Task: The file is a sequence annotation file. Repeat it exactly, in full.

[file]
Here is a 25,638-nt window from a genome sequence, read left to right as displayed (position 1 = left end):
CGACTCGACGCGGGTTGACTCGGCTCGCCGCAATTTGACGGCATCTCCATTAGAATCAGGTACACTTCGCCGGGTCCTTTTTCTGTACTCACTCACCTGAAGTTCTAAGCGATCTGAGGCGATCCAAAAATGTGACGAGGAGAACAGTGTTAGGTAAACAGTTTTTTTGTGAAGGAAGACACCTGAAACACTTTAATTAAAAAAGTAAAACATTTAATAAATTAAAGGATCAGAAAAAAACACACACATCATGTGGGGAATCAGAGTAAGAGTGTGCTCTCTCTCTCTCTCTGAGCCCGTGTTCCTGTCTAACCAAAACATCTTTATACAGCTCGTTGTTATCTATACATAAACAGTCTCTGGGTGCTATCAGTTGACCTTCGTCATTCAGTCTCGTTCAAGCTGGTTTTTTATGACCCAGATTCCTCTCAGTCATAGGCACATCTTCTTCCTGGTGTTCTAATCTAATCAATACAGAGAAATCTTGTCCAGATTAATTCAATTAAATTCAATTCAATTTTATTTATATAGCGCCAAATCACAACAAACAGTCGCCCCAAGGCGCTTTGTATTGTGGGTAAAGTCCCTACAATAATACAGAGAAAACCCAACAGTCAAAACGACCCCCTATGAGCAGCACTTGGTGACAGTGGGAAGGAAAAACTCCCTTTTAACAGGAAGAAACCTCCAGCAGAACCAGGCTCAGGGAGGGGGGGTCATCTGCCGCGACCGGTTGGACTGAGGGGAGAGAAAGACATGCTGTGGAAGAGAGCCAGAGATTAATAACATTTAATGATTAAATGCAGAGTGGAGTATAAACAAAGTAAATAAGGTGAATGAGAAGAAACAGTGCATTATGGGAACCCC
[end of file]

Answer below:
Here is a 25,638-nt window from a genome sequence, read left to right as displayed (position 1 = left end):
CGACTCGACGCGGGTTGACTCGGCTCGCCGCAATTTGACGGCATCTCCATTAGAATCAGGTACACTTCGCCGGGTCCTTTTTCTGTACTCACTCACCTGAAGTTCTAAGCGATCTGAGGCGATCCAAAAATGTGACGAGGAGAACAGTGTTAGGTAAACAGTTTTTTTGTGAAGGAAGACACCTGAAACACTTTAATTAAAAAAGTAAAACATTTAATAAATTAAAGGATCAGAAAAAAACACACACATCATGTGGGGAATCAGAGTAAGAGTGTGCTCTCTCTCTCTCTCTGAGCCCGTGTTCCTGTCTAACCAAAACATCTTTATACAGCTCGTTGTTATCTATACATAAACAGTCTCTGGGTGCTATCAGTTGACCTTCGTCATTCAGTCTCGTTCAAGCTGGTTTTTTATGACCCAGATTCCTCTCAGTCATAGGCACATCTTCTTCCTGGTGTTCTAATCTAATCAATACAGAGAAATCTTGTCCAGATTAATTCAATTAAATTCAATTCAATTTTATTTATATAGCGCCAAATCACAACAAACAGTCGCCCCAAGGCGCTTTGTATTGTGGGTAAAGTCCCTACAATAATACAGAGAAAACCCAACAGTCAAAACGACCCCCTATGAGCAGCACTTGGTGACAGTGGGAAGGAAAAACTCCCTTTTAACAGGAAGAAACCTCCAGCAGAACCAGGCTCAGGGAGGGGGGGTCATCTGCCGCGACCGGTTGGACTGAGGGGAGAGAAAGACATGCTGTGGAAGAGAGCCAGAGATTAATAACATTTAATGATTAAATGCAGAGTGGAGTATAAACAAAGTAAATAAGGTGAATGAGAAGAAACAGTGCATTATGGGAACCCC